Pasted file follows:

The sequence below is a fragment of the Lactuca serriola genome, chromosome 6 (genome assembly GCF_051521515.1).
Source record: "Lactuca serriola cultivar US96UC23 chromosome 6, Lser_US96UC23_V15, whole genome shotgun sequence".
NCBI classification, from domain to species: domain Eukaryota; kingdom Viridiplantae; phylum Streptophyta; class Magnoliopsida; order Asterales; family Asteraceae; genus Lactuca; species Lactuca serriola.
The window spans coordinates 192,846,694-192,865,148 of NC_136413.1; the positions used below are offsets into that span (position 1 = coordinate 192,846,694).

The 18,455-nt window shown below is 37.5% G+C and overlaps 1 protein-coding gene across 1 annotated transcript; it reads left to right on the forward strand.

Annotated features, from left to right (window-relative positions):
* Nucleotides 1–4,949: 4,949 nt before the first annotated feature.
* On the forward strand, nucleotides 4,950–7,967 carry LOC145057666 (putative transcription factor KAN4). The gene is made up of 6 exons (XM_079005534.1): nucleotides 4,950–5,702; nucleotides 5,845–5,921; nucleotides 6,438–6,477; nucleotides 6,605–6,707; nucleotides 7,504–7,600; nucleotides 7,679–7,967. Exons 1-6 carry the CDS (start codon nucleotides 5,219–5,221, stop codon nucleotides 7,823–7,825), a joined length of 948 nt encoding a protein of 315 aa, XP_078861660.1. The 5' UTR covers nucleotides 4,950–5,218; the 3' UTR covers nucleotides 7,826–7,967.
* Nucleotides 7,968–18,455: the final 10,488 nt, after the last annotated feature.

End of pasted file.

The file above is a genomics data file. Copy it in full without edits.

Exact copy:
The sequence below is a fragment of the Lactuca serriola genome, chromosome 6 (genome assembly GCF_051521515.1).
Source record: "Lactuca serriola cultivar US96UC23 chromosome 6, Lser_US96UC23_V15, whole genome shotgun sequence".
NCBI classification, from domain to species: domain Eukaryota; kingdom Viridiplantae; phylum Streptophyta; class Magnoliopsida; order Asterales; family Asteraceae; genus Lactuca; species Lactuca serriola.
The window spans coordinates 192,846,694-192,865,148 of NC_136413.1; the positions used below are offsets into that span (position 1 = coordinate 192,846,694).

The 18,455-nt window shown below is 37.5% G+C and overlaps 1 protein-coding gene across 1 annotated transcript; it reads left to right on the forward strand.

Annotated features, from left to right (window-relative positions):
* Nucleotides 1–4,949: 4,949 nt before the first annotated feature.
* On the forward strand, nucleotides 4,950–7,967 carry LOC145057666 (putative transcription factor KAN4). The gene is made up of 6 exons (XM_079005534.1): nucleotides 4,950–5,702; nucleotides 5,845–5,921; nucleotides 6,438–6,477; nucleotides 6,605–6,707; nucleotides 7,504–7,600; nucleotides 7,679–7,967. Exons 1-6 carry the CDS (start codon nucleotides 5,219–5,221, stop codon nucleotides 7,823–7,825), a joined length of 948 nt encoding a protein of 315 aa, XP_078861660.1. The 5' UTR covers nucleotides 4,950–5,218; the 3' UTR covers nucleotides 7,826–7,967.
* Nucleotides 7,968–18,455: the final 10,488 nt, after the last annotated feature.